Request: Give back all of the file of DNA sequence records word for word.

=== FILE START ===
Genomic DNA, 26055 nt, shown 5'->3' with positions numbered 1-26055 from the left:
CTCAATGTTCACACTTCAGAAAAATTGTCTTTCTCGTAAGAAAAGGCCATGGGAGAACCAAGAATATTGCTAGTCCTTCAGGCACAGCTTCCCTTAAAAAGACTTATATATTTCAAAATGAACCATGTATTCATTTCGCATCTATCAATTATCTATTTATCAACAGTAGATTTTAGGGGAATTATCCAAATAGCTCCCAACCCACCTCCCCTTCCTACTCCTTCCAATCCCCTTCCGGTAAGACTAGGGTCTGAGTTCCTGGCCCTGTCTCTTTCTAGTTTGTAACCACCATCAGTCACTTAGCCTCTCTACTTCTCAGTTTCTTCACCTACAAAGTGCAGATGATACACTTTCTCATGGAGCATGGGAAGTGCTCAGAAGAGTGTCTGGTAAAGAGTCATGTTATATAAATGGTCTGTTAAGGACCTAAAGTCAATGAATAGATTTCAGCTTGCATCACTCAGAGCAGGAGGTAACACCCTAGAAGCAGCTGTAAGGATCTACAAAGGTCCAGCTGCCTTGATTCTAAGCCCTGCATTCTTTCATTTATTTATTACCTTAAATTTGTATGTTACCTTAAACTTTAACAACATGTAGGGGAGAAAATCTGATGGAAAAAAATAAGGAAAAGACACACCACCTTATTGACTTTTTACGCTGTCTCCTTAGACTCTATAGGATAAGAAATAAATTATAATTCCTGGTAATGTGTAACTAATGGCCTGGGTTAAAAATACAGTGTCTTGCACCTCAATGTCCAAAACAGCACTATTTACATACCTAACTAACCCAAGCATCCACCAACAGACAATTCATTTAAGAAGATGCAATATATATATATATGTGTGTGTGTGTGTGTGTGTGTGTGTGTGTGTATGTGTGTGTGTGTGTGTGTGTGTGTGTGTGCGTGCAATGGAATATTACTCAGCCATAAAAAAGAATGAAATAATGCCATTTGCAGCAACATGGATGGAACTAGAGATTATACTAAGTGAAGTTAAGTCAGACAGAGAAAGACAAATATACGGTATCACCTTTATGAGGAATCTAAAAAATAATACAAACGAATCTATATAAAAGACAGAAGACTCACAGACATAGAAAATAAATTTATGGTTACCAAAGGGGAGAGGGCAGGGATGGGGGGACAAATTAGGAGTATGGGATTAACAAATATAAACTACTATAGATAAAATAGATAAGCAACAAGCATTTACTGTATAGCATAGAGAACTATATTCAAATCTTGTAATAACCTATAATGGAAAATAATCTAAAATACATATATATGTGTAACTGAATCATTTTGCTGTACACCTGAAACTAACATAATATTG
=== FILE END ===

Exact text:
Genomic DNA, 26055 nt, shown 5'->3' with positions numbered 1-26055 from the left:
CTCAATGTTCACACTTCAGAAAAATTGTCTTTCTCGTAAGAAAAGGCCATGGGAGAACCAAGAATATTGCTAGTCCTTCAGGCACAGCTTCCCTTAAAAAGACTTATATATTTCAAAATGAACCATGTATTCATTTCGCATCTATCAATTATCTATTTATCAACAGTAGATTTTAGGGGAATTATCCAAATAGCTCCCAACCCACCTCCCCTTCCTACTCCTTCCAATCCCCTTCCGGTAAGACTAGGGTCTGAGTTCCTGGCCCTGTCTCTTTCTAGTTTGTAACCACCATCAGTCACTTAGCCTCTCTACTTCTCAGTTTCTTCACCTACAAAGTGCAGATGATACACTTTCTCATGGAGCATGGGAAGTGCTCAGAAGAGTGTCTGGTAAAGAGTCATGTTATATAAATGGTCTGTTAAGGACCTAAAGTCAATGAATAGATTTCAGCTTGCATCACTCAGAGCAGGAGGTAACACCCTAGAAGCAGCTGTAAGGATCTACAAAGGTCCAGCTGCCTTGATTCTAAGCCCTGCATTCTTTCATTTATTTATTACCTTAAATTTGTATGTTACCTTAAACTTTAACAACATGTAGGGGAGAAAATCTGATGGAAAAAAATAAGGAAAAGACACACCACCTTATTGACTTTTTACGCTGTCTCCTTAGACTCTATAGGATAAGAAATAAATTATAATTCCTGGTAATGTGTAACTAATGGCCTGGGTTAAAAATACAGTGTCTTGCACCTCAATGTCCAAAACAGCACTATTTACATACCTAACTAACCCAAGCATCCACCAACAGACAATTCATTTAAGAAGATGCAATATATATATATATGTGTGTGTGTGTGTGTGTGTGTGTGTGTGTGTATGTGTGTGTGTGTGTGTGTGTGTGTGTGTGCGTGCAATGGAATATTACTCAGCCATAAAAAAGAATGAAATAATGCCATTTGCAGCAACATGGATGGAACTAGAGATTATACTAAGTGAAGTTAAGTCAGACAGAGAAAGACAAATATACGGTATCACCTTTATGAGGAATCTAAAAAATAATACAAACGAATCTATATAAAAGACAGAAGACTCACAGACATAGAAAATAAATTTATGGTTACCAAAGGGGAGAGGGCAGGGATGGGGGGACAAATTAGGAGTATGGGATTAACAAATATAAACTACTATAGATAAAATAGATAAGCAACAAGCATTTACTGTATAGCATAGAGAACTATATTCAAATCTTGTAATAACCTATAATGGAAAATAATCTAAAATACATATATATGTGTAACTGAATCATTTTGCTGTACACCTGAAACTAACATAATATTG